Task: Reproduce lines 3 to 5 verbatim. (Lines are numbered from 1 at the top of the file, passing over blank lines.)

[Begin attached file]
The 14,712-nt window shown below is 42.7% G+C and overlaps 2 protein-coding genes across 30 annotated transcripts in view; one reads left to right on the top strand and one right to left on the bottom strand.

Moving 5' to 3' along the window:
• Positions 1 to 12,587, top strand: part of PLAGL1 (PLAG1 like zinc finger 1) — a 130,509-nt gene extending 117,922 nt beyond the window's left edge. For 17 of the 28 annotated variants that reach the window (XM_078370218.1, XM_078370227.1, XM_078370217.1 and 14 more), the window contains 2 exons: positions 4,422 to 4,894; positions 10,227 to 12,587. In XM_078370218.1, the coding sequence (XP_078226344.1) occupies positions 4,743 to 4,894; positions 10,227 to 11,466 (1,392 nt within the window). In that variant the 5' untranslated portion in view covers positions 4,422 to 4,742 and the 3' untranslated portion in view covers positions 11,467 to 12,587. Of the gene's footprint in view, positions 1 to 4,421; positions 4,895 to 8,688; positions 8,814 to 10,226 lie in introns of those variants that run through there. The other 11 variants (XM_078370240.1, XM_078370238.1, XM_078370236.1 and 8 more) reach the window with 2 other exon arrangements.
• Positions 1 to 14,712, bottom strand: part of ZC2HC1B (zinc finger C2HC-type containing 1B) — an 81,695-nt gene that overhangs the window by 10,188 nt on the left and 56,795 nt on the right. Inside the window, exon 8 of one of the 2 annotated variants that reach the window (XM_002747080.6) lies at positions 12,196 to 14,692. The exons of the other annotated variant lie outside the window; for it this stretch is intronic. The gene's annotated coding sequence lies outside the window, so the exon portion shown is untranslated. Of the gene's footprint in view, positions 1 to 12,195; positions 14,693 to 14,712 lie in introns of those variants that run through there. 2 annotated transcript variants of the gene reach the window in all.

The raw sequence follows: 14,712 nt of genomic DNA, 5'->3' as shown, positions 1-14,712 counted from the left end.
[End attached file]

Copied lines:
• Positions 1 to 12,587, top strand: part of PLAGL1 (PLAG1 like zinc finger 1) — a 130,509-nt gene extending 117,922 nt beyond the window's left edge. For 17 of the 28 annotated variants that reach the window (XM_078370218.1, XM_078370227.1, XM_078370217.1 and 14 more), the window contains 2 exons: positions 4,422 to 4,894; positions 10,227 to 12,587. In XM_078370218.1, the coding sequence (XP_078226344.1) occupies positions 4,743 to 4,894; positions 10,227 to 11,466 (1,392 nt within the window). In that variant the 5' untranslated portion in view covers positions 4,422 to 4,742 and the 3' untranslated portion in view covers positions 11,467 to 12,587. Of the gene's footprint in view, positions 1 to 4,421; positions 4,895 to 8,688; positions 8,814 to 10,226 lie in introns of those variants that run through there. The other 11 variants (XM_078370240.1, XM_078370238.1, XM_078370236.1 and 8 more) reach the window with 2 other exon arrangements.
• Positions 1 to 14,712, bottom strand: part of ZC2HC1B (zinc finger C2HC-type containing 1B) — an 81,695-nt gene that overhangs the window by 10,188 nt on the left and 56,795 nt on the right. Inside the window, exon 8 of one of the 2 annotated variants that reach the window (XM_002747080.6) lies at positions 12,196 to 14,692. The exons of the other annotated variant lie outside the window; for it this stretch is intronic. The gene's annotated coding sequence lies outside the window, so the exon portion shown is untranslated. Of the gene's footprint in view, positions 1 to 12,195; positions 14,693 to 14,712 lie in introns of those variants that run through there. 2 annotated transcript variants of the gene reach the window in all.

The raw sequence follows: 14,712 nt of genomic DNA, 5'->3' as shown, positions 1-14,712 counted from the left end.